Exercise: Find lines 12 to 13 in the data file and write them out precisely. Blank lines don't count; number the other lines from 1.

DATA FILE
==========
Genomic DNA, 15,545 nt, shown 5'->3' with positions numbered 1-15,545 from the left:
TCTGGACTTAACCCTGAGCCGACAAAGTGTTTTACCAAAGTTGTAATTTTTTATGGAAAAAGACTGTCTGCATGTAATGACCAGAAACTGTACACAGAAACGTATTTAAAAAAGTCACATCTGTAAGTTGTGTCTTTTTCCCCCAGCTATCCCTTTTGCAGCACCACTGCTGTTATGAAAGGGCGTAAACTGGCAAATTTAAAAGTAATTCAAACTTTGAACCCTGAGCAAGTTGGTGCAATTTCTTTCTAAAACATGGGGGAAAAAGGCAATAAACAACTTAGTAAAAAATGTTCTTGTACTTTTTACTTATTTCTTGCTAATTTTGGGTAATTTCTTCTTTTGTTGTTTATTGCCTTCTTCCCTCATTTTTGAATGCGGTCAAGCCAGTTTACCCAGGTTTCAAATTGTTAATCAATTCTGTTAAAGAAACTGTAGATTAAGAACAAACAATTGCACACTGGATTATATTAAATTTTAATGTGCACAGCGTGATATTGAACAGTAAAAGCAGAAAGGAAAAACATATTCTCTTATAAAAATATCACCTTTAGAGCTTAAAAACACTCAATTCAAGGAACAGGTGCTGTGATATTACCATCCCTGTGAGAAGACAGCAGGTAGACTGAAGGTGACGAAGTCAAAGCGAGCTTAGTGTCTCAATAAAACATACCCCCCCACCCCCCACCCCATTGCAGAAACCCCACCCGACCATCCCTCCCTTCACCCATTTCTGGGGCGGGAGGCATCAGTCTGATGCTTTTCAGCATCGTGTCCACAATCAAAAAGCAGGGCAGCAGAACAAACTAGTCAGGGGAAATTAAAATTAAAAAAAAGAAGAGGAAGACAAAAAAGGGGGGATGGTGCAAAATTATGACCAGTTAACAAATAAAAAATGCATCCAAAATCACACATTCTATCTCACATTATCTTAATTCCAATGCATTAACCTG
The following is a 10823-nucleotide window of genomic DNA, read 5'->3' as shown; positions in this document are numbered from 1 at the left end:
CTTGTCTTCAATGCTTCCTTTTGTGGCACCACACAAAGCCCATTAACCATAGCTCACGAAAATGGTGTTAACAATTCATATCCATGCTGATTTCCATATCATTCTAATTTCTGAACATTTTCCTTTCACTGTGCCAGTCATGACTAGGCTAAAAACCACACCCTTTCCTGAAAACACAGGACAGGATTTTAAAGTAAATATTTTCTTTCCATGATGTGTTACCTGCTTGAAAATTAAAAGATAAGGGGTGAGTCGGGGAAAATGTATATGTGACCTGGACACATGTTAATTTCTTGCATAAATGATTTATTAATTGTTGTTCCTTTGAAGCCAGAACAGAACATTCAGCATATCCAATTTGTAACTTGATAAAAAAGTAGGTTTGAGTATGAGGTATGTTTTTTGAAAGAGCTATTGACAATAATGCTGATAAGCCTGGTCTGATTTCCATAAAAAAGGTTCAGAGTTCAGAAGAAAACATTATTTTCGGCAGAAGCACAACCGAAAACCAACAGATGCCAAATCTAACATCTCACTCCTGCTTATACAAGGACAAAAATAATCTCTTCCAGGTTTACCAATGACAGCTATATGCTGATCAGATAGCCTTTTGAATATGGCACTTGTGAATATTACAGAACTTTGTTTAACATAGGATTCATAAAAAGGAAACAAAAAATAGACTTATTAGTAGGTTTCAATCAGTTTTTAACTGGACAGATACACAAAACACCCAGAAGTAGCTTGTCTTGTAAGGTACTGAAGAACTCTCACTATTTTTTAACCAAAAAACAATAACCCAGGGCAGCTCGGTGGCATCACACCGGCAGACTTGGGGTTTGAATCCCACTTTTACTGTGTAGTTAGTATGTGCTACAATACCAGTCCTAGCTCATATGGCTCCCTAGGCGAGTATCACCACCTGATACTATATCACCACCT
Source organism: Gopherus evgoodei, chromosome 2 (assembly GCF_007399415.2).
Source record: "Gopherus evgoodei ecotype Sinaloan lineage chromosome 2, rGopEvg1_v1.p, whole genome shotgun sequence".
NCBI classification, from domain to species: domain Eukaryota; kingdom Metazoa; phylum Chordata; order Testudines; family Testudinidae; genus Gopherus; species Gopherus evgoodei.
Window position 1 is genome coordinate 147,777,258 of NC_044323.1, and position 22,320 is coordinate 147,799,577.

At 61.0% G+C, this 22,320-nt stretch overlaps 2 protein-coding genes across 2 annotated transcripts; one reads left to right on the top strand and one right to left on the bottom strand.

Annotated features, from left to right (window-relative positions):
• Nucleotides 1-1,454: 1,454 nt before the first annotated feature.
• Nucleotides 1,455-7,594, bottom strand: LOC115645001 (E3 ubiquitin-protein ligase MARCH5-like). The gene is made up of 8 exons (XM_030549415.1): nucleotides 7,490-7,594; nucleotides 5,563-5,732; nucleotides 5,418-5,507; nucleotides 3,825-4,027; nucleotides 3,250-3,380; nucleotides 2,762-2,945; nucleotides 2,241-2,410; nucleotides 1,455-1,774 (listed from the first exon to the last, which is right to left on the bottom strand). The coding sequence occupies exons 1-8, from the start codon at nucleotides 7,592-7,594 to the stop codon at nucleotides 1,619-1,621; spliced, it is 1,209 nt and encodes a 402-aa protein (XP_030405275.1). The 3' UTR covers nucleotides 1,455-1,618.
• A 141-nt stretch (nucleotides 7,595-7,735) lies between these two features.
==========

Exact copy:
• Nucleotides 1,455-7,594, bottom strand: LOC115645001 (E3 ubiquitin-protein ligase MARCH5-like). The gene is made up of 8 exons (XM_030549415.1): nucleotides 7,490-7,594; nucleotides 5,563-5,732; nucleotides 5,418-5,507; nucleotides 3,825-4,027; nucleotides 3,250-3,380; nucleotides 2,762-2,945; nucleotides 2,241-2,410; nucleotides 1,455-1,774 (listed from the first exon to the last, which is right to left on the bottom strand). The coding sequence occupies exons 1-8, from the start codon at nucleotides 7,592-7,594 to the stop codon at nucleotides 1,619-1,621; spliced, it is 1,209 nt and encodes a 402-aa protein (XP_030405275.1). The 3' UTR covers nucleotides 1,455-1,618.
• A 141-nt stretch (nucleotides 7,595-7,735) lies between these two features.